Thursday, September 29, 2011

Q and A, 3

     In Nick Zangwill's essay, "Music, Metaphor, and Emotion," he claims that music is not inherently emotional.  He claims that the emotion terms we use to describe music are merely metaphors for aesthetic points in the music, and not real emotions found in music.  He outlines this aesthetic metaphor thesis to explain away others' points of view as erroneous.
     In Zangwill's statement Dr. Johnson quoted, "The nature and value of music will elude us so long as we are mired in emotion," Zangwill explains that, although we relate to music in emotion terms, and may be delighted and pleasured greatly by music, music itself does not possess these emotions.  As he says, music can no more be proud or angry, than a rock is proud, or a cloud angry. These emotion terms are reflections, and our way of explaining, the aesthetic properties in the music, according to Zangwill, but not inherent in the music.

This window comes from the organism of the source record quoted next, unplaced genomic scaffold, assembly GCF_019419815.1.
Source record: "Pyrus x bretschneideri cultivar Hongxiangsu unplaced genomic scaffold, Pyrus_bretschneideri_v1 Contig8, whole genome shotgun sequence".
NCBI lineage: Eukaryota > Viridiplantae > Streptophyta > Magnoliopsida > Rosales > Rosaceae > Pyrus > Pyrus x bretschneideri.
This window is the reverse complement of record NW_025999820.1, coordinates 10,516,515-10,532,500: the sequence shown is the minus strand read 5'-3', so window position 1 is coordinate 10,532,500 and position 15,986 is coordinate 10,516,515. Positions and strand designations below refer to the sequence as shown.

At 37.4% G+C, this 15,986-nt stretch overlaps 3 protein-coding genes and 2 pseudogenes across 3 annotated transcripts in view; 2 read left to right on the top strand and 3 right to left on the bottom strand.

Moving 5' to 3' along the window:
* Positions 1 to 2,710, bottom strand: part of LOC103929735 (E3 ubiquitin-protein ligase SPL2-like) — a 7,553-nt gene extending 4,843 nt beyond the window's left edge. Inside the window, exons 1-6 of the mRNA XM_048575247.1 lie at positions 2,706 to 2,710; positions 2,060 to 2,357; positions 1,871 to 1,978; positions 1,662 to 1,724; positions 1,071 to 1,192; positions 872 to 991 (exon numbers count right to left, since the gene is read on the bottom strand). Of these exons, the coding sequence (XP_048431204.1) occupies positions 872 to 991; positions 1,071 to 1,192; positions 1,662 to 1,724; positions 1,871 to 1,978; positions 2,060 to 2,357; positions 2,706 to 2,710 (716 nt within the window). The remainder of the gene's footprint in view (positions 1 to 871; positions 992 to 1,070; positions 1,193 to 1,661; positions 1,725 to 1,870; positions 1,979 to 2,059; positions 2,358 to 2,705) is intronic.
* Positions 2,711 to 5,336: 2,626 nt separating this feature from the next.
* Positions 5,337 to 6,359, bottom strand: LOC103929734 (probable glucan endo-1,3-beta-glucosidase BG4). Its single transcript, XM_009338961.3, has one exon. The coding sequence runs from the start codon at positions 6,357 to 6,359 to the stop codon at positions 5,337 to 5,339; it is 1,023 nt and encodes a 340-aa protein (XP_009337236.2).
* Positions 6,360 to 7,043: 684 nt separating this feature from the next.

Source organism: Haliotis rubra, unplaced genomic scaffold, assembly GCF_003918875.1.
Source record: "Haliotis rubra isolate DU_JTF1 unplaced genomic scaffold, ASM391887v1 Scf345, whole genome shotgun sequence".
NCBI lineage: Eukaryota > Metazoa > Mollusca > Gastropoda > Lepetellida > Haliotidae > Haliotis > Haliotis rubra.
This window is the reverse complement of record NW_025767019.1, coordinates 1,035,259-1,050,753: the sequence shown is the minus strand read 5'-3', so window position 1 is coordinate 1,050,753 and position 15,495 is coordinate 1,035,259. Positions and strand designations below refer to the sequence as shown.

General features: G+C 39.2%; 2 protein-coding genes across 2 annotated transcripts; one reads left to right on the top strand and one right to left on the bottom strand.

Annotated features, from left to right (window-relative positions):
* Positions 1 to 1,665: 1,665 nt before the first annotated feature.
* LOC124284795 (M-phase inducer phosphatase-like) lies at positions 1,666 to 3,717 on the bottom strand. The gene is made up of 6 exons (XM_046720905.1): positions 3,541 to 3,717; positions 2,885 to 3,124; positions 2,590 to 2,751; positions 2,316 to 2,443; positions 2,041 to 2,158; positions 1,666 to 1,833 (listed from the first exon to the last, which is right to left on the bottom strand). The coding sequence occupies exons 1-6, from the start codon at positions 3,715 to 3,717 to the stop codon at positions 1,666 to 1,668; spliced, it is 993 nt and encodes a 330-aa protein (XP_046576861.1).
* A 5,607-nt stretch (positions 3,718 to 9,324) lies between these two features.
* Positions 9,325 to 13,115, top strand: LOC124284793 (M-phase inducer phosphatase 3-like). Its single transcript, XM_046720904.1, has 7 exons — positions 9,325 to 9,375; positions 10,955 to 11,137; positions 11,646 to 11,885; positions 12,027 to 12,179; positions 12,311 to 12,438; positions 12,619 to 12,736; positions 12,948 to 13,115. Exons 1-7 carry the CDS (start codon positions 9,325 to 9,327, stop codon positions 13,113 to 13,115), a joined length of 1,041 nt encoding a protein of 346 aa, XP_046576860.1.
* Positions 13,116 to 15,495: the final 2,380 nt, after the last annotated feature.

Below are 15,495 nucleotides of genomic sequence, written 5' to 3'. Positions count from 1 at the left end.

Music indeed has rules and guidelines of what makes it sound "good," and we are, indeed, responding to those various musical rules when we find beauty in a piece of music, just as the composer strove to find the beauty in those guidelines while creating the music.  But does that mean that all we are hearing, as listeners, are those aesthetic qualities?  Do we not hear the composer's emotional feeling that he may be trying to convey?  Do we not feel real emotion when we listen?

1 comment:

  1. I meant to add that I think he means to say that the aesthetic value of music is greater than our emotion descriptions can convey.